C) I wanted a distant backdrop (yes, like the Mona Lisa has), so I used a view of Silcon Valley from Woodside -- sort of "The New Florence". Subtle reference, if you know what I mean...
D) Do people ever just send eachother to other forums? Should I just say that there is a post over here that campsart is wanting them to see? Or is it better to post again from scratch?

campsart
06-27-2001, 08:53 PM
Rebecca...

It doesn't matter how or what you say to post...just post please. You can say I sent you if you want or just copy your initial post here and paste it into the oil painting forum. Trust me...no one cares what brought you there. They'll love it. I just want others to enjoy this fine painting as much as I have.

Thanks for answering my questions but I'll have to warn you...I'll probably have many more as I am so eager to learn from artists such as yourself. Please keep posting!

David..."the hobbyist" www.home.earthlink.net/~campsart

wendee
06-27-2001, 10:06 PM
This is sooooo excellent:clap: :clap: :clap: :clap: :clap:

artman2384
06-28-2001, 02:47 PM
Rebecca_a
you have done a awesome job on the painting i hope to see more of your work:D
what size canvas was this done on?

Rebecca
06-28-2001, 04:20 PM
Originally posted by artman2384
Rebecca_a
you have done a awesome job on the painting i hope to see more of your work:D
what size canvas was this done on?

Thanks artman. This canvas is 20 X 16

yogi
09-26-2001, 10:29 PM
Truly exquisite work, and thank you so much for going into detail on how you painted it. You are generous and kind to share your time in writing out the "how's" as well as to give us an opportunity to enjoy your artwork. Please post more!

:clap: :clap: :clap: :clap:

Leslie M. Ficcaglia
09-27-2001, 08:49 AM
What a beautiful work! The treatment of the hair is especially wonderful, and I like the way the backlighting of the head echoes the yellow light on the hills behind her. The painting is so timeless that it could have been completed at any point in the last three hundred years.

Do you normally do commissioned portraiture, or do you paint a range of subjects? Do tell us more about yourself!

impressionist2
09-27-2001, 02:14 PM
Rebecca, Funny you should mention the Mona Lisa, because that was the first thing I thought of when I saw your beautiful painting. Your background is superb. I love the mouth, very mysterious. Beautiful work. Do you have a website? Renee Brown http://www.LongislandFineArt.com :clap: :clap:

Rebecca
09-28-2001, 02:32 AM
Originally posted by Leslie M. Ficcaglia
Do you normally do commissioned portraiture, or do you paint a range of subjects? Do tell us more about yourself!

Originally posted by Renee Brown
Do you have a website?

Thanks Leslie and Renee for bringing this painting back up for discussion. You made some very thoughtful remarks. Funny you asked about this now, because I just heard from American Artist about the feature article they wrote on me. It's about my portrait painting, and it'll be in the January 2002 issue. It should hit the news stands in early December. I have not actively sought portrait commissions for some time, but nevertheless, I do seem to end up with at least one per year. The rest of the time, I paint my own themes, and teach. You can see more about my work at my web site: http://art.net/rebecca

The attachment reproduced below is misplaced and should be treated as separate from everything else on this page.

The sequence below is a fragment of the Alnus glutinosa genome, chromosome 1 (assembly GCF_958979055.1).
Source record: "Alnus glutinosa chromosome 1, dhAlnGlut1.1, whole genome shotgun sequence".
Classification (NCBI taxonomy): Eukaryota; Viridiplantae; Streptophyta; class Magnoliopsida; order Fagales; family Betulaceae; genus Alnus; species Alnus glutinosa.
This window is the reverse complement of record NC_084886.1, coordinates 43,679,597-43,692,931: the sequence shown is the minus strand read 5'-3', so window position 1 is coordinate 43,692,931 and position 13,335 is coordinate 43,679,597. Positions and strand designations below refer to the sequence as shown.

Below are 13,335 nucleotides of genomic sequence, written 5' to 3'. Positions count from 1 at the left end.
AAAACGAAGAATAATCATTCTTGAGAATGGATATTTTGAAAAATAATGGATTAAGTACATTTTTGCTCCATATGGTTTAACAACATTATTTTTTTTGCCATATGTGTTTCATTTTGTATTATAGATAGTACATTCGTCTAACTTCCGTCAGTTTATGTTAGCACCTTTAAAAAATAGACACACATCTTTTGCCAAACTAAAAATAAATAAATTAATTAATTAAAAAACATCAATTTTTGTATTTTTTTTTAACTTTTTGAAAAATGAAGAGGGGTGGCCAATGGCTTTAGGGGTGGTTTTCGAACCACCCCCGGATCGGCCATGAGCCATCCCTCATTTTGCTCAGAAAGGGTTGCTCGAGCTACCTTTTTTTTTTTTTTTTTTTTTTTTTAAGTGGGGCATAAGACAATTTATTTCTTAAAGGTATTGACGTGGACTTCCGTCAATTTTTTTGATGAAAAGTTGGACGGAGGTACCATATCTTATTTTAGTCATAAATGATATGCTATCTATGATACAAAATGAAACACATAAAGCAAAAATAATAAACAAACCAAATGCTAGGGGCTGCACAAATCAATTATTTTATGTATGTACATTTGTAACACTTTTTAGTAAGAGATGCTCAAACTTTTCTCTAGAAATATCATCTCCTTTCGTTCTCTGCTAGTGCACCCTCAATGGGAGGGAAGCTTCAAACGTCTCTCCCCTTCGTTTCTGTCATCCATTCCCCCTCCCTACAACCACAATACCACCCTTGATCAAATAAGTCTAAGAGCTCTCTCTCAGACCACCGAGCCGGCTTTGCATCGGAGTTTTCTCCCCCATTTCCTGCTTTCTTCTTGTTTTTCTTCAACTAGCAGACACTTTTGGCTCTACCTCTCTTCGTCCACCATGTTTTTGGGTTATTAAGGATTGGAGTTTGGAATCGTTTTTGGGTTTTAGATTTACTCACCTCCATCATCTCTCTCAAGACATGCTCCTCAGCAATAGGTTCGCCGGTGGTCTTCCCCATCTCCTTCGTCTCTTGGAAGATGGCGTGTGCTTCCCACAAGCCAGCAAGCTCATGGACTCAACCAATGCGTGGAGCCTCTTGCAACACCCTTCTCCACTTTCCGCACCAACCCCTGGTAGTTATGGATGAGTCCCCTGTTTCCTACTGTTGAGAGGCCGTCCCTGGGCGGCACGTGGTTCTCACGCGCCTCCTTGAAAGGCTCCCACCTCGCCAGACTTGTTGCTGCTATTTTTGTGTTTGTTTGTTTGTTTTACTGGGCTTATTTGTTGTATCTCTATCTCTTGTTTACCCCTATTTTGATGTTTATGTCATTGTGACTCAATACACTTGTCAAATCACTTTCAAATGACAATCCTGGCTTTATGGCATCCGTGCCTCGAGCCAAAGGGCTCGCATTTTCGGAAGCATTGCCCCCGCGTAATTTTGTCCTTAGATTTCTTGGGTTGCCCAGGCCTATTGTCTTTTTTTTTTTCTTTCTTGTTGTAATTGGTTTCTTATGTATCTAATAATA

enjoy!

impetuous
09-28-2001, 07:23 PM
Rebecca, this is fantastic :clap:
There is a timeless and classic beauty to her, a softness that immediately puts the viewer at ease.
Some paintings just have "IT", you know, that comfortable feeling, like sitting in a big squashy sofa in front of a roaring fire with a cup of steaming coffee.
This painting has "IT", you must be very proud!
Truly Awesome!!!

Nathangill
09-29-2001, 10:04 AM
THis one really reminds me of one of Leonardo's works... More than it does the Mona Lisa...
I saw it in a book a couple of months ago. Unfortunately, that book is some 80 miles away.

Anyway, I like this a lot.
The model may have some slightly masculine attributes, but the whole setup of the painting... I don't see how she'd be thought male.

I love how you work your oils.

Rebecca
09-29-2001, 02:41 PM
Originally posted by Nathangill
THis one really reminds me of [some other] one of Leonardo's works... More than it does the Mona Lisa...

Originally posted by impetuous
This painting has "IT", you must be very proud!
Truly Awesome!!!

Nathangill and impetuous,
Thanks for your remarks/compliments. In making this painting, I did think of Leonardo's heads in general, but that was because my model's face made me think of them. I did not attempt to make her look like Mona Lisa, but I did want to render the face in a way that would support a Leonardo-like effect. The setting, that is, the Bay Area vista in the backdrop, was simply a subtle reference to [The] Mona Lisa, and the "New Florence." --(I know that the vista behind Mona Lisa is not actually Florence, but we connect Leonardo with Florence)
re: "you must be very proud!"... I actually never feel that any of my paintings have achieved the intent of my original vision. I get closer with each try, however. I don't mind being critical of my own efforts: It helps me to continue striving for better and better.

bbbilly1326
09-29-2001, 03:22 PM
Rebecca, this is stunning. I love everything abou it --the colors, the allusion to the Mona Lisa, and this model's classically beautiful face. And thanks for the tips as well.

Bill

Rebecca
09-29-2001, 05:28 PM
Originally posted by bbbilly1326
Rebecca, this is stunning. I love everything about it --the colors, the allusion to the Mona Lisa, and this model's classically beautiful face. And thanks for the tips as well.

Bill

Bill,
Thanks, and you are welcome.